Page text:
As the chief responsible for the event in Germany, Greve has a good idea of what is going on. He maintains that World Cup events will soon be unaffordable for host cities. "I can tell you that in Gelsenkirchen our budget from 1997 and 1998 doubled for the 1998-99 World Cup." Not only are host federations required to send a minimum of four athletes to other meets in the series, but host cities are required to foot the bill for delegations of up to ten people from all other organizing nations. That means hotel, food, and local transport, in addition to pool costs, shuttle service, costs for FINA representatives, etc.

"Instead of looking after 70 or 80 people, we now have to look after 120 to 130," said Greve.

And the increased number of competitions has made for astronomical travel costs. German sport receives federal tax monies from the Ministry for the Interior, and swimming gets a 2-million-mark slice of the pie to cover international championships. But with so many more such championships to attend, the money is used up more and more quickly. And funds are not increasing to meet the higher bills.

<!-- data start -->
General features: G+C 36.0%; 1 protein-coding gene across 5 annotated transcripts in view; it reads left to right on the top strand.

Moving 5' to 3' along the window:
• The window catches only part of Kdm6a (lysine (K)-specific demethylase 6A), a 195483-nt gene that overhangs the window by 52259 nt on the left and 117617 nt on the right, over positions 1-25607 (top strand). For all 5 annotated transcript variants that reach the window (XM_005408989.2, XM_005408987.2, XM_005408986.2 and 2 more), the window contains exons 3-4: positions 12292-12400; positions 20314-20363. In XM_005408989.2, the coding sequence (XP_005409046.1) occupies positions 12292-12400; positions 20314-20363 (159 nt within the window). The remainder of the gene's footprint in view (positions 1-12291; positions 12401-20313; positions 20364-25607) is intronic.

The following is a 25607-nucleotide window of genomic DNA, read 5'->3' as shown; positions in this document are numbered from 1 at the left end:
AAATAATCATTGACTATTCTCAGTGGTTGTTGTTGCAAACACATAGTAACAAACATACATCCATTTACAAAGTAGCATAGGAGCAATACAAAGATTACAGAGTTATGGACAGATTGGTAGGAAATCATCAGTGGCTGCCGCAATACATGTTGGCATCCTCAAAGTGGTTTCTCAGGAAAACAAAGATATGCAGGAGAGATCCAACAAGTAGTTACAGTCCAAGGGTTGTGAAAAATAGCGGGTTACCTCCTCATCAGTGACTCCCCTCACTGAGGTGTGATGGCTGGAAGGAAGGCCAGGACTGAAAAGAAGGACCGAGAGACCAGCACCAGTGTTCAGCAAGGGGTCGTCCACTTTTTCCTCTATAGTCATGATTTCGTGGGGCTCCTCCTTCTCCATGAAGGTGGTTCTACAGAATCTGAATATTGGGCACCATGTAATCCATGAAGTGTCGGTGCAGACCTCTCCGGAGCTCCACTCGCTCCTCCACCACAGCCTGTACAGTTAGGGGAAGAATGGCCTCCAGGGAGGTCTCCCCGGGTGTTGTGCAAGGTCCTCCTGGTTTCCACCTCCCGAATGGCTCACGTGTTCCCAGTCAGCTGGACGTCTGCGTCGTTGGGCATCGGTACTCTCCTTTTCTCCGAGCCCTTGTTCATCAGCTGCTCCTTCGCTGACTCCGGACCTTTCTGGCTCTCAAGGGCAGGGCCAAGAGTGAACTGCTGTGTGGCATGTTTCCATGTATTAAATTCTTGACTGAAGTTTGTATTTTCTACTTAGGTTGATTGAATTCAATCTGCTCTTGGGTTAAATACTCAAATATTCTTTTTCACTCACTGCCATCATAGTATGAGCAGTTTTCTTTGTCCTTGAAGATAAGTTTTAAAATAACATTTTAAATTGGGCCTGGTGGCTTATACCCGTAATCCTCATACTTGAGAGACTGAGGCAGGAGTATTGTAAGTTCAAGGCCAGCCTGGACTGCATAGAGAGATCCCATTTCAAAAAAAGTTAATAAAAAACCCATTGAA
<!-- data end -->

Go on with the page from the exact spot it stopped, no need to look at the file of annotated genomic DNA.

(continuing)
As one of the leading World Cup nations, the DSV funds an average of eight top level athletes to each World Cup meet, giving priority to those who commit themselves to sticking out the whole series and attempting to win a category. Different teams are sent to different meets where possible, thereby allowing a maximum number of athletes the chance to benefit from the competition.

As proof of their presence on the circuit this year, German swimmers walked away with five category titles at US $10,000 per head: Alexander Luederitz in the sprint freestyle, Joerg Hoffmann in the distance freestyle, Stev Theloke in the backstroke, Katrin Meissner in the women's sprint freestyle, and Antje Buschschulte in the women's backstroke. Jens Kruppa (breast), Ina